Type of transsphenoidal surgery safe, tied to Cushing’s remission
Previous studies indicated procedure was associated with 11% recurrence rate
A type of minimally invasive surgery to remove pituitary tumors through the nose, called endoscopic transsphenoidal surgery, was found to be safe and led to remission from Cushing’s disease, with patients seeing no recurrences, a study in China reports.
The procedure involved identifying pituitary and tumor layers before the tumor’s removal, instead of suctioning or scraping tumor tissue. This contributed to improving the removal of the total tumor and preserving normal pituitary function. The researchers said more research is warranted to confirm the safety and effectiveness of the procedure, given how few cases there are.
The study, “Endoscopic Transsphenoidal Surgery with a Layered Peel Strategy for Cushing’s Disease Treatment: A Case Series,” was published in Brain Sciences.
Cushing’s disease is a form of Cushing’s syndrome caused by benign tumors in the pituitary gland that trigger excessive adrenocorticotropic hormone (ACTH) production. This hormone signals the adrenal glands to produce and release cortisol, leading to Cushing’s symptoms.
The first-line treatment for most patients is transsphenoidal pituitary surgery, wherein the tumor is removed through the patient’s nose and sphenoid sinus, a hollow space behind the nose.
Endoscopic endonasal transsphenoidal surgery lets surgeons directly access and remove the tumor with long instruments placed in the nose. The procedure has become more accessible, but previous studies indicated it was associated with a recurrence rate of 11%.
Researchers from a hospital in China analyzed the clinical characteristics and outcomes of 12 patients with Cushing’s disease treated by endoscopic transsphenoidal surgery using a layered peel strategy. The approach involves identifying pituitary and tumor layers to remove the tumor, instead of suction or curettage (scraping tumor tissue).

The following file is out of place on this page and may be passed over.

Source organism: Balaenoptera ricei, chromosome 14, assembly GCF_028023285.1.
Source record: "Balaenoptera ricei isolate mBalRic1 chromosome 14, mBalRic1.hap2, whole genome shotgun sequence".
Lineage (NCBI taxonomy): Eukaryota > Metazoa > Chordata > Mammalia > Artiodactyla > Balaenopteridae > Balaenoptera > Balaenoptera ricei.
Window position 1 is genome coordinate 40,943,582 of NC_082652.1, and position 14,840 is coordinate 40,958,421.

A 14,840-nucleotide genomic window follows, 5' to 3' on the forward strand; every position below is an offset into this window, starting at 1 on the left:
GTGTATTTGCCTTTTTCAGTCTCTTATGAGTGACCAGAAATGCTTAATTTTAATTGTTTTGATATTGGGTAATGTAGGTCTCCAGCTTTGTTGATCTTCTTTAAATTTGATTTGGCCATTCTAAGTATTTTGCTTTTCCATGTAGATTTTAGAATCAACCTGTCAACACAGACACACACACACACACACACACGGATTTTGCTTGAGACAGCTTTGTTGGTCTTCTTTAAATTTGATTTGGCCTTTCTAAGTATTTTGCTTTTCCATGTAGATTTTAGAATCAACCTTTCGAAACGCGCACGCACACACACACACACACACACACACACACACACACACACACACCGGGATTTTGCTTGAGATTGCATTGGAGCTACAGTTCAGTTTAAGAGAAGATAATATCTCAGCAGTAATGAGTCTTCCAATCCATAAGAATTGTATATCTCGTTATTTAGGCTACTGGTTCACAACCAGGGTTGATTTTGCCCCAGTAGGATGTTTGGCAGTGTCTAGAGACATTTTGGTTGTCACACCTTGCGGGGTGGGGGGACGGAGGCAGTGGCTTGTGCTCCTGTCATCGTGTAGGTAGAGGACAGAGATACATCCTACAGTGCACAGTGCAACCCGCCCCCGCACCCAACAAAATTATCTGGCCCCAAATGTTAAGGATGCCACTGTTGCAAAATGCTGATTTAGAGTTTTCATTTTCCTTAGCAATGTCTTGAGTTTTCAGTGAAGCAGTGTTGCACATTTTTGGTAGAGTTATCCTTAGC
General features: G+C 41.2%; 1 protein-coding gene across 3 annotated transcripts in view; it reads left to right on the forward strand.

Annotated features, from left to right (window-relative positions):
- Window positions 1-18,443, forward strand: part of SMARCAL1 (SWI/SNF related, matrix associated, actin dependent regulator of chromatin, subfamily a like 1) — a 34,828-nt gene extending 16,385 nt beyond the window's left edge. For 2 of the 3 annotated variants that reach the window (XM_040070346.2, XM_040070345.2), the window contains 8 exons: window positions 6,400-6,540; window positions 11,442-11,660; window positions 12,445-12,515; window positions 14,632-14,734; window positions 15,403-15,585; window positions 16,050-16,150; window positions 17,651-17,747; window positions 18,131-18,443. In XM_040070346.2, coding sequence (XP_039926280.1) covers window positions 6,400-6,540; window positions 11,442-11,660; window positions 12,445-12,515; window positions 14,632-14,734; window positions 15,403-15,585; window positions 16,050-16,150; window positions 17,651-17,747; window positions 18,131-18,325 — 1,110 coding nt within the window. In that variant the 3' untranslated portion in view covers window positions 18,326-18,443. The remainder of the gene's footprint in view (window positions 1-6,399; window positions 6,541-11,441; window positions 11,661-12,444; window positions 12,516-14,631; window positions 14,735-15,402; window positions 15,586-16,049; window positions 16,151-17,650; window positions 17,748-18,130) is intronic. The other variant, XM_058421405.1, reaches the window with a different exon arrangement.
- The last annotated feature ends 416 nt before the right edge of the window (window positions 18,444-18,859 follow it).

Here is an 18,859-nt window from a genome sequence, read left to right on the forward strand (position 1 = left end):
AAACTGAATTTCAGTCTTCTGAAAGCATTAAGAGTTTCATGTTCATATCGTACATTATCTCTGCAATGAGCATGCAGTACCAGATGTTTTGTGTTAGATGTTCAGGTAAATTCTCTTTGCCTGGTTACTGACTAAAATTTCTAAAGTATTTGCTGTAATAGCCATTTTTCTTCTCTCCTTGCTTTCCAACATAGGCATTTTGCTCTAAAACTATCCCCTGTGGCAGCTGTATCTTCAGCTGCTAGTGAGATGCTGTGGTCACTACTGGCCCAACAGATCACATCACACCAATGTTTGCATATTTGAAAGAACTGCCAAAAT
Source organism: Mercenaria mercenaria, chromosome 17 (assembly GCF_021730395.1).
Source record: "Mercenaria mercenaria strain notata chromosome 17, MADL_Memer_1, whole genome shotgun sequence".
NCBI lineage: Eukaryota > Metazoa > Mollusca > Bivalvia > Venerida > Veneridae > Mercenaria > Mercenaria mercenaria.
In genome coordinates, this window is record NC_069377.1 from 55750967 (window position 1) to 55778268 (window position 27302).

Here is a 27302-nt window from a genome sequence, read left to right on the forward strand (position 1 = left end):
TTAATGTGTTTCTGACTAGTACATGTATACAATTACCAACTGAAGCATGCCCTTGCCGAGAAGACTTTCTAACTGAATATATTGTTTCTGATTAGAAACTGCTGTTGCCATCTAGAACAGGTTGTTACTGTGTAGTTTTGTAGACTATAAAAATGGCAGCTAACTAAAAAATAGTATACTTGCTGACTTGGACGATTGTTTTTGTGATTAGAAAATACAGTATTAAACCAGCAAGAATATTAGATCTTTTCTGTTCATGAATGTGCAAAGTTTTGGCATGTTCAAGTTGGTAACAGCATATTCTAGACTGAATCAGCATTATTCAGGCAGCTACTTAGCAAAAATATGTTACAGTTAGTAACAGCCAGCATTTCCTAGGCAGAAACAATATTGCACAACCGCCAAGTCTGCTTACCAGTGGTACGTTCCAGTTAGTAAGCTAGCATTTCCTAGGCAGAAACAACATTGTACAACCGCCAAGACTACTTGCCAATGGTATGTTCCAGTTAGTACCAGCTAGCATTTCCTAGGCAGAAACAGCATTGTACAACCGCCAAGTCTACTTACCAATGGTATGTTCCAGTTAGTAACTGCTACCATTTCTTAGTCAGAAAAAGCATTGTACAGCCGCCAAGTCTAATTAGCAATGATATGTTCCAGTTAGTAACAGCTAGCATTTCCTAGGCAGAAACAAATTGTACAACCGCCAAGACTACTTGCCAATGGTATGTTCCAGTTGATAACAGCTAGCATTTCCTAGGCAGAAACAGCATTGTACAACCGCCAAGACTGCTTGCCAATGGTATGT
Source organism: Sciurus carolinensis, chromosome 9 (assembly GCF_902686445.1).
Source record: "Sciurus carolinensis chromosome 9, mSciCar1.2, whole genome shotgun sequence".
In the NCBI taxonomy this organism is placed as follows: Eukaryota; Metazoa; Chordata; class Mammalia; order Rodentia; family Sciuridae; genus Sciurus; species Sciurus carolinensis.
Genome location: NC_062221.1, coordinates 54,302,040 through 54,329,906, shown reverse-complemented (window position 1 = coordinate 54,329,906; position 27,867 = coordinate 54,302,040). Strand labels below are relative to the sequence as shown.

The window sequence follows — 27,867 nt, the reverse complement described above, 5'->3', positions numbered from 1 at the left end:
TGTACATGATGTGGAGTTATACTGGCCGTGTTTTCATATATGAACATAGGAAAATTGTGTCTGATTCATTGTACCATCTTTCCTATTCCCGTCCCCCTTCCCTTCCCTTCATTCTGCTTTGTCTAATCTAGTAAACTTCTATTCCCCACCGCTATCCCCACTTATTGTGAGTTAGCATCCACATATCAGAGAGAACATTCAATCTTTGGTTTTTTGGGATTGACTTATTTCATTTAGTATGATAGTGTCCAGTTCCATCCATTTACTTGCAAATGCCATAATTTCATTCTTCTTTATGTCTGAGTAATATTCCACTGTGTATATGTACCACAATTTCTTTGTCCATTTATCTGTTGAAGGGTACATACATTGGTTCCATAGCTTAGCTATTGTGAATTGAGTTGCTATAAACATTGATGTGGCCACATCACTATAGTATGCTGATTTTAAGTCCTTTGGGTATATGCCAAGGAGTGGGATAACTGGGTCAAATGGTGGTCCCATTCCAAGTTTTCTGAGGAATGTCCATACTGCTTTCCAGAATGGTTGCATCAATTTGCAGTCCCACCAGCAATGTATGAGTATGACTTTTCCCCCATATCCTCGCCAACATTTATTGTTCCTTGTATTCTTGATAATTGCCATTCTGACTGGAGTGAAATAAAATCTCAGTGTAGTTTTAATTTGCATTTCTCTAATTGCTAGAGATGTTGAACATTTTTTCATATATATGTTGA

The surgeries were done by a neurosurgeon with extensive experience who’d performed about 1,500 procedures to remove pituitary tumors between January 2014 and September 2022.
All the patients were adults with a mean age of 32.58 and most were female (10). The median time between presenting symptoms and diagnosis was 9.5 months. All showed weight gain and central obesity, and most had facial swelling, round face, purple skin striae, thin skin, acne, and high blood pressure.
MRI scans identified microadenomas in the pituitary gland of all of them, with a maximum tumor diameter from 5 to 11 mm.
In four patients, the tumor was removed by en bloc resection, meaning the entire tumor was removed without opening its capsule. This option was selected when the boundaries between the tumor pseudocapsule — the tissue that surrounds a benign tumor — and the pituitary gland were identifiable, and there was sufficient operating space.
For the remaining eight, the tumor was removed by piecemeal resection and subsequent complete removal of the pseudocapsule. This option was chosen when there was limited operating space.
The researchers described one procedure in detail. Briefly, an instrument called an endoscope was inserted through the nose and the sphenoid sinus was located. A location closest to the tumor was chosen, based on the MRI, to open the pituitary capsule and expose the pituitary gland.
The tumor was removed by piecemeal resection, and then the pseudocapsule was removed. Two days after surgery, an MRI scan confirmed the tumor had been entirely removed. No signs of recurrence were observed in MRI scans three years after surgery.
Remission, low rate of complications
In the 10 patients who had surgery, immediate disease remission was achieved. Delayed remission in the three months after the procedure was observed in the remaining two patients. There were no recurrences at a median follow-up of 51 months (around four years).
Despite the lower rate of surgical complications, two patients developed transient diabetes insipidus, a condition wherein the kidneys are unable to prevent water from being eliminated.
One patient had cerebrospinal fluid discharge, which was resolved by drainage. The cerebrospinal fluid is the liquid that bathes the brain and spinal cord. Another patient had short-term hypopituitarism — low function of the pituitary gland — and was given prednisone replacement therapy.
“Our preliminary experience indicated that [endoscopic transsphenoidal surgery] with a layered peel strategy provided a perfect remission rate, low complication rate, and no recurrence in a case series of [Cushing’s disease] patients,” the researchers wrote.